Jarrod Sierocki believes he is the first person in Australia to sue Google, Microsoft and Yahoo for defamation. (ABC News: Mark Slade)
A Brisbane businessman believes he is the first in the world to sue all three global online search engine giants in defamation claims worth more than $4 million.
Jarrod Sierocki has filed fresh lawsuits against Microsoft and Yahoo as part of his bid to wipe false slurs from internet searches of his name.
His claims in the Queensland Supreme Court are in addition to his ongoing suit against Google, which he lodged before winning a record damages award in 2015 in the same court against a disgruntled former business partner who defamed him on US site, ripoffreport.com.
Mr Sierocki told the ABC he was not interested in the money but in forcing the search engines to remove links to the defamatory web pages in line with a permanent injunction from the earlier court ruling.
“We’ve got orders from the court, why don’t they just pull it down?” He said.
“Google, come on. Microsoft, Yahoo, what are you guys doing?
Mr Sierocki said the search engines were ignoring the Supreme Court’s order. (Giulio Saggin, file photo: ABC News)
“You know it’s false, you know it’s a lie. Why are you continuing to publish it?”
Mr Sierocki, who is the managing director of Insolvency Guardian, said he had not received a cent from the former business partner who had gone bankrupt.
The controversial ripoffreport.com had ignored the Supreme Court’s ruling that its site falsely claimed he was dishonest and involved in scamming clients, and a permanent injunction placed on the material.
“My children are just becoming old enough to be able to jump onto Google. What’s going to come up? That is an absolute travesty and I’m just dreading the day,” he said.
Mr Sierocki said he was buoyed by two recent court rulings against Google.
High Court upheld right to sue over gangster link
Last October, the South Australian Supreme Court found search engines were publishers liable for defamatory content, while the High Court of Australia last month upheld a Melbourne shooting victim’s right to sue over Google results linking his name to gangsters.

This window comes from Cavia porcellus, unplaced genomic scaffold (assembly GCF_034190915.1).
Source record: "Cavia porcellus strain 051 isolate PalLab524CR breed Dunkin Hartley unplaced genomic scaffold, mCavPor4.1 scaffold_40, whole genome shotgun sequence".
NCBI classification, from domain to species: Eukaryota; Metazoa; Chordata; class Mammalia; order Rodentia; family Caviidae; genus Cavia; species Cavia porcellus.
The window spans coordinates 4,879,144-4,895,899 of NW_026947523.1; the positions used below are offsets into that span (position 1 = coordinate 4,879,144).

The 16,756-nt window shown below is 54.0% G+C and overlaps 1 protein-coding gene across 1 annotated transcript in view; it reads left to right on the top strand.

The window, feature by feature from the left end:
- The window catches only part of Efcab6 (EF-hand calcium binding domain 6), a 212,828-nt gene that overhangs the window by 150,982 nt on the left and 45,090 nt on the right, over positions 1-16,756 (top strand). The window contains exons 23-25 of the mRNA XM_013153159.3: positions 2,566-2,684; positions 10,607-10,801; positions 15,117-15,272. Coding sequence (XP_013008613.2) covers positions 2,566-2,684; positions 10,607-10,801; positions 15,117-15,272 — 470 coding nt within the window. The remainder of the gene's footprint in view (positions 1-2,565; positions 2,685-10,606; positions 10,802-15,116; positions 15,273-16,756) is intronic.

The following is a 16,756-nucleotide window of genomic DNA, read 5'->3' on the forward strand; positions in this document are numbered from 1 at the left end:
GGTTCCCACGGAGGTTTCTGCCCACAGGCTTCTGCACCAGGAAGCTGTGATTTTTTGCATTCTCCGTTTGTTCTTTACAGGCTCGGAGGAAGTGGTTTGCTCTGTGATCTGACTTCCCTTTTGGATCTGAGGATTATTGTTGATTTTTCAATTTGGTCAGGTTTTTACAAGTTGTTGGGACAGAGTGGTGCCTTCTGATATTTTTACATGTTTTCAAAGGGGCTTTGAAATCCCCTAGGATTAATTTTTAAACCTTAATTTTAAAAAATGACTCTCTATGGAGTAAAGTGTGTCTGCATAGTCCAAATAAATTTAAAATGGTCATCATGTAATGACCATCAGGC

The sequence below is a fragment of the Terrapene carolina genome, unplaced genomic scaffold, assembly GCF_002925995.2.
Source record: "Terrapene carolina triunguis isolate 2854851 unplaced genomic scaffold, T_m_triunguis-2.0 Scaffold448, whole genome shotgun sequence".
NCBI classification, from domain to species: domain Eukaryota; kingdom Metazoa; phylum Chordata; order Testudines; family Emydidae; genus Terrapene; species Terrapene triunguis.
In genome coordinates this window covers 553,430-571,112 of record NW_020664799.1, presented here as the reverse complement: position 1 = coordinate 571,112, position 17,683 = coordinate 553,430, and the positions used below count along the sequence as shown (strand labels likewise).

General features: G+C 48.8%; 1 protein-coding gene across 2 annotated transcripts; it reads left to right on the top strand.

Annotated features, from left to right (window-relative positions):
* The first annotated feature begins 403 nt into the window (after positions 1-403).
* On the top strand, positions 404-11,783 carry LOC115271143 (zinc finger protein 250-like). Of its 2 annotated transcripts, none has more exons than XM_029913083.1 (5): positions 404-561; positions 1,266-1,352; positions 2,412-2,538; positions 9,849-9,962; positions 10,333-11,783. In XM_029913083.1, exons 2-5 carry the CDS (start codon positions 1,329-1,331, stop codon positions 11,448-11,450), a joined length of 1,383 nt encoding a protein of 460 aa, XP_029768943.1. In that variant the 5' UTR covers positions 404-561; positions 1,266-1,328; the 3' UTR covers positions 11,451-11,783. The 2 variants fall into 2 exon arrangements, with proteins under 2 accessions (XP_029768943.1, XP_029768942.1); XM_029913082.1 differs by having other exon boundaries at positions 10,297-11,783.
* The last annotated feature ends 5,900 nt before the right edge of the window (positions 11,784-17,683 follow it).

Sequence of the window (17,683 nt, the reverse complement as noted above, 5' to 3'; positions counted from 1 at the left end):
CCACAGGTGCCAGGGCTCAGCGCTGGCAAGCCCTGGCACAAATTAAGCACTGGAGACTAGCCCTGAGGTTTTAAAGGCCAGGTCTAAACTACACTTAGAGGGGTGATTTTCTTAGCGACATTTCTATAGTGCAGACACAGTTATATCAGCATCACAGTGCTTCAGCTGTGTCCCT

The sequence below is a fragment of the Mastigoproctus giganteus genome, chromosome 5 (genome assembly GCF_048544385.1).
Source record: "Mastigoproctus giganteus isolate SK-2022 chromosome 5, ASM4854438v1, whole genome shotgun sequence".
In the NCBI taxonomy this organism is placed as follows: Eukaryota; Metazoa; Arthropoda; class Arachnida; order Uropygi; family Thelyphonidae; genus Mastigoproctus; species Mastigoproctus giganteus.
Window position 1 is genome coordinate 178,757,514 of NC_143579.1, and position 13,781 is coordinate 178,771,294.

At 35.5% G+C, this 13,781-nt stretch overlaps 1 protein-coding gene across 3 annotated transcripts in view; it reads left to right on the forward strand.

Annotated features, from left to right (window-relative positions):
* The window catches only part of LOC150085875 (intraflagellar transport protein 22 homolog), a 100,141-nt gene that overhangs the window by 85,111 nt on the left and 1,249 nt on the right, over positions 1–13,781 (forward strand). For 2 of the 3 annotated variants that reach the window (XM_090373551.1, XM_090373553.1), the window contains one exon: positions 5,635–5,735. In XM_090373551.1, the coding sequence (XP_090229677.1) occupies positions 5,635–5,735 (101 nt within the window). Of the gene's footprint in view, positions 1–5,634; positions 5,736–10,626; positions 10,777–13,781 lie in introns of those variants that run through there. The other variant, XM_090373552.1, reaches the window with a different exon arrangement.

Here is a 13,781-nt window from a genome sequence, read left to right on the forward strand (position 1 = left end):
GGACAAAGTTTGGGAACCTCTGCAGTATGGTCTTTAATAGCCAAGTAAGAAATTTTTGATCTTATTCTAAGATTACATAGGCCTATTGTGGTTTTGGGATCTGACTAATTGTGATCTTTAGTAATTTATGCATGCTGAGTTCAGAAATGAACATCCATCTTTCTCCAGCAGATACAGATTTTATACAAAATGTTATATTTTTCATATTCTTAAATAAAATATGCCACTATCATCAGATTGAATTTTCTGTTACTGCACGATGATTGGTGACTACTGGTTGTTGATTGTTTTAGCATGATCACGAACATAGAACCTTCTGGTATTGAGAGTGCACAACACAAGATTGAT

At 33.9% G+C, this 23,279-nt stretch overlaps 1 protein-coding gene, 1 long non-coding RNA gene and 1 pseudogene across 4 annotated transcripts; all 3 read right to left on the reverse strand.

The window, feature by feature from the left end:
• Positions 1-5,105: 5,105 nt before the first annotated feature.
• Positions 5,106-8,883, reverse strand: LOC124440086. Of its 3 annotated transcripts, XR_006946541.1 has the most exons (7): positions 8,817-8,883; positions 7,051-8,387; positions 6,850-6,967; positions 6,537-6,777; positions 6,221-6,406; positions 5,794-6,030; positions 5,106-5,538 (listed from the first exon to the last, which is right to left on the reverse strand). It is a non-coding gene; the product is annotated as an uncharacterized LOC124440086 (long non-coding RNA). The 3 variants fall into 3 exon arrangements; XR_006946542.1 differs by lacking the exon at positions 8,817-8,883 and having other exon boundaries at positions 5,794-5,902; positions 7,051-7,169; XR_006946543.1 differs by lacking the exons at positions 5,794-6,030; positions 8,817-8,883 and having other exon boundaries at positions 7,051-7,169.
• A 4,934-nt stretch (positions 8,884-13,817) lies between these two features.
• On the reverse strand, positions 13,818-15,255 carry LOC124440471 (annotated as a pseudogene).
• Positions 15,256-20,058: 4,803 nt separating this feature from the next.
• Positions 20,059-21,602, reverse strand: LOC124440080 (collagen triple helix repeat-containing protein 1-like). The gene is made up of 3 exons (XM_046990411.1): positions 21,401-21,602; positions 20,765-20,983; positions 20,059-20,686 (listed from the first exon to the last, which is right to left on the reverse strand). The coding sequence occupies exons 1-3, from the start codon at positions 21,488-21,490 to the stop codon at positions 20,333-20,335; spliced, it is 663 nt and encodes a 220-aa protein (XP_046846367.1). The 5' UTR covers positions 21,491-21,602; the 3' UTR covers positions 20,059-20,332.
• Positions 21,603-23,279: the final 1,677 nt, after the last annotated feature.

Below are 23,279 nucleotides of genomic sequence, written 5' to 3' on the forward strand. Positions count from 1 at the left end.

“However, there has been nobody that I’m aware of — or my lawyers are aware of — who has sued all three internet giants,” Mr Sierocki said.
“Moving forward, it’s not just about those guys. It’s also about the people who hold themselves above that in the United States or wherever they want to hide, and these keyboard warriors who think that they can go around and type things without any sort of repercussions whatsoever.
Mr Sierocki said too many people felt they could post untruths without suffering repercussions. (ABC News: Mark Slade)
“It’s an epidemic.”
Mr Sierocki said he understood that few could afford to take on multinational corporations in court, but he hoped that by doing so he would help other Australians being falsely attacked online.
“We’ve been in the ring for six years and I’m never giving up. I think they picked the wrong horse,” he said.
In court papers, Mr Sierocki’s claim states that Microsoft-owned Bing.com and Yahoo sites, owned by US-based Oath Inc and Seven West Media, had ignored his requests from October 2016 to remove links to the slurs.
“If our courts make a decision that something is false, it’s defamatory and give you injunctive relief and you send that to these companies, they should remove that,” he told the ABC.
Each claim, filed on July 4, seeks $1.75 million in damages for non-economic loss and aggravated damages for defamation.
Mr Sierocki said he would donate any damages awarded to an online bullying charity.
Queensland University of Technology internet law expert Nicolas Suzor said laws around online defamation were “pretty messy at the moment” and needed cleaning up.
He said there were contrary rulings across Australia about whether or not search engines were responsible for removing libellous content and it was still up individuals to press their cases.
“In defamation, the volume of complaints is still low enough that my understanding is it’s still handled on a case by case basis,” he said.
Associate Professor Suzor said there was a public interest in search engines not being the judges of whether or not an allegation was true.
Court rulings made it more likely they would act but sometimes they would remove obviously defamatory material without them, he said.
Microsoft and Seven West Media declined to comment.
Google is defending the defamation suit and has previously declined requests for comment.